XeLaTeX to Word/OpenOffice - the state of the art?

Janusz S. Bień jsbien at mimuw.edu.pl
Sat Mar 16 07:46:37 CET 2019

On Fri, Mar 15 2019 at 13:34 +01, BPJ wrote:
> Den 2019-03-15 kl. 08:31, skrev Janusz S. Bień:
>> On Fri, Mar 15 2019 at  7:19 +01, BPJ wrote:
>>> I use, despite myself, Google Docs to convert PDF to DOCX,
>> How???
>>> then Pandoc from DOCX to everything else. It works even with weird
>>> magazine layouts.
>> Best regards
>> Janusz
> This may be old news to some, but I can’t remember having seen it, so
> I make a post for the record.
> I just discovered that you can convert a PDF to Markdown (or any other
> format Pandoc supports) by uploading it to Google Drive, opening it in
> Google Docs and downloading it from there as DOCX, then converting the
> DOCX to Markdown with Pandoc. The result is quite good!
> The steps:
> 1.  Log into <drive.google.com> in a web browser.
> 2.  Select the menu [My Drive⏷] → [Upload files…] in the top bar.
>     More recently there is a “button” [+ New] in the top left
> corner. Click on it and select [File upload] in the menu which
> appears.
> 3.  At least on my system a file dialog opens. Browse to the PDF file;
> select it; click [Open].
> 4.  (If this doesn’t work try step 5.)
>     i.  The file appears in the “Quick access” field just below the
> top bar. You may need to refresh a couple of times.
>     ii. Right-click the file thumbnail; choose [Open with] → [Google
> Docs].
> 5.  If step 4 doesn’t work (the PDF file doesn’t appear in the quick
> access field):
>     i.  Start typing the PDF file name in the [Search Drive] box at
> the top.
>     ii. Click on the file in the menu which appears.
>     iii. The file opens in the Drive PDF viewer.
>     iv. At the top there is a menu [Open with Google Docs]. Click on
> it and select Google Docs.
>     Or look up the file in the file list and follow 4.ii. (Hard when
> there are lots of files in the list!)
> 6.  You should now find yourself in the Google Docs document view.
> 7.  In the [File] menu choose [Download as] → [Microsoft Word
> (.docx)].
> 8.  Save the DOCX file to disk and convert it with Pandoc the same as
> you would any DOCX file, or edit it with Word/LibreOffice/… if you are
> of that persuasion.
> Basic formatting — paragraphs, bold, italics — works very well. Some
> more advanced formatting is more or less broken:
> -   Tables become ordinary text, not very well lined up.
> -   Nested lists are flattened.
> -   Small caps text disappears entirely! If you have access to the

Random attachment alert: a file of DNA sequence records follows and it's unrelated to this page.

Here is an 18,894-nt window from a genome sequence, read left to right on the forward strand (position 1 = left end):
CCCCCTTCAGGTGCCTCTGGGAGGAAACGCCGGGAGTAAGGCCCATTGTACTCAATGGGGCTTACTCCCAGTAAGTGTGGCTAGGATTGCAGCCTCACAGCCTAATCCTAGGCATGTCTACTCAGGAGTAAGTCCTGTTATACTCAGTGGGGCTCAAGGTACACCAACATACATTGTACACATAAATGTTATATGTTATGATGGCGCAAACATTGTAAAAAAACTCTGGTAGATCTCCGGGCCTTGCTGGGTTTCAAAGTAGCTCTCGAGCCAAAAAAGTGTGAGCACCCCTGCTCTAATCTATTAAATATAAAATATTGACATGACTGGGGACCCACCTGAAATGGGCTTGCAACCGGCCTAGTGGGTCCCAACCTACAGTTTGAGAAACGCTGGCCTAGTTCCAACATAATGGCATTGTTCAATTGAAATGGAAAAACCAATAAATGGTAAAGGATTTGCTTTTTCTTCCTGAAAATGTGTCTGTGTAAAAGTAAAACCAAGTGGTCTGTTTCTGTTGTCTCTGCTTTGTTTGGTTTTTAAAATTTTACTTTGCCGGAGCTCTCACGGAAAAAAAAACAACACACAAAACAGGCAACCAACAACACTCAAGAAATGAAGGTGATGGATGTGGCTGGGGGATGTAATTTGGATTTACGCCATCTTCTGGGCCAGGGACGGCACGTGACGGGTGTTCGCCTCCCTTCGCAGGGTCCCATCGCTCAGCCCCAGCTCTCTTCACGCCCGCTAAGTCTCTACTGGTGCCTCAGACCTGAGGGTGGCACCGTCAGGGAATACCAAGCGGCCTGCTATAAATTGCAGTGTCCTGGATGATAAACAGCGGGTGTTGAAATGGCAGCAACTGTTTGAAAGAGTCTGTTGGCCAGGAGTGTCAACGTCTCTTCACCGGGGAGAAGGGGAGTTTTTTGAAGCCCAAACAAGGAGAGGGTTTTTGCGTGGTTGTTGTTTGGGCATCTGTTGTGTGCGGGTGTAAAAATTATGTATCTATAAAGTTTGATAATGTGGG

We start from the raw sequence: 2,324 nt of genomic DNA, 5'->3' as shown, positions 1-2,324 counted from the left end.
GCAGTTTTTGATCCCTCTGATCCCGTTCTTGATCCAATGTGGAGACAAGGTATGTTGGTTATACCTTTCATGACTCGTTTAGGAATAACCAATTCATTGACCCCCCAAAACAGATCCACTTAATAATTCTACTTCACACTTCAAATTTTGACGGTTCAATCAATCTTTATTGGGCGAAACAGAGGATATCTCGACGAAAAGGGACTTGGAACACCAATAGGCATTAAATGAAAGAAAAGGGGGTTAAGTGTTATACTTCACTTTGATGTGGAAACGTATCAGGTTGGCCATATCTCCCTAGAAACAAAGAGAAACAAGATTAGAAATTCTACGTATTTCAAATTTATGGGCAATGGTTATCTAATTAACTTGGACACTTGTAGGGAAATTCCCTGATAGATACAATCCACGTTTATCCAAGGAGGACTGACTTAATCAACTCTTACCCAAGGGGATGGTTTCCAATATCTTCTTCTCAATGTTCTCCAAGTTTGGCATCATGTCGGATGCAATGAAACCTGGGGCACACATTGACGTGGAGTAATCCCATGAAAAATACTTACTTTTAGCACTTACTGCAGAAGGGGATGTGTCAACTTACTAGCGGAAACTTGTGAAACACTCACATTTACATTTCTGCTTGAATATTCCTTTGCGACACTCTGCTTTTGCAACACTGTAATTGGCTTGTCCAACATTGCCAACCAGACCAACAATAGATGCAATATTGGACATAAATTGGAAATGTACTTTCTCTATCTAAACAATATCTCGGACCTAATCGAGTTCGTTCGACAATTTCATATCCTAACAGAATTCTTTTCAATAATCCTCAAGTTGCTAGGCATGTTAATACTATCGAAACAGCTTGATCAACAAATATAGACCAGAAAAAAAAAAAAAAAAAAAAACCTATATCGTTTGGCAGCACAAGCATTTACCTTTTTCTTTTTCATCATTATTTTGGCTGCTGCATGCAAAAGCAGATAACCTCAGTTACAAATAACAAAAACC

> original LaTeX file I suggest putting this in your preamble:
>         \renewcommand\textsc[1]{\textbf{\textit{#1}}}
>     or if bold italics actually occur in your document this:
>         \usepackage{textcase}
> \renewcommand\textsc[1]{\textbf{\textit{\MakeTextUppercase{#1}}}}
>     Uggly as hell but sequences of uppercase bold italics are unlikely
> to actually occur in a document and are relatively easy to find and
> replace with something better in a “word processor” or in a text
> editor after conversion from DOCX to some sensible format with Pandoc.
>     If you post-edit in a “WP” you may try (x)color and something like
> \renewcommand\textsc[1]{\textcolor{red}{#1}} instead. That may be hard
> to find _with_ the “WP” but is relatively easy to find _in_ the “WP”
> for a human eye.
> You may want to correct these things in the “word processor” but my
> definite preference is to convert the DOCX file to Pandoc’s extended
> Markdown with Pandoc, fix things up and then convert (back) to
> DOCX. You can then also apply your own custom named styles for things
> like color.
> http://pandoc.org/MANUAL.html#custom-styles
> http://pandoc.org/MANUAL.html#option--reference-doc
> It still says “For best results, do not make changes to this file
> other than modifying the styles used by pandoc” but that is just what
> you want to do if you are using custom styles, including adding your
> own! BTW you may want to avoid non-ASCII and non-alphanumeric
> characters in your custom style names so that you don’t need to quote
> your custom-style attribute values!
> Speaking of small caps it has its official Pandoc syntax: [small caps
> text]{.smallcaps}, but that is far too verbose by Markdown standards!
> ;-) I usually overload Pandoc’s generally useless strikeout syntax so
> that I can type ~~small caps text~~ with this Pandoc Lua filter:
>     function Strikeout (elem)
>         return pandoc.SmallCaps(elem.content)
>     end
> I hope this is of use to someone!
> /bpj

Janusz S. Bien
emeryt (emeritus)

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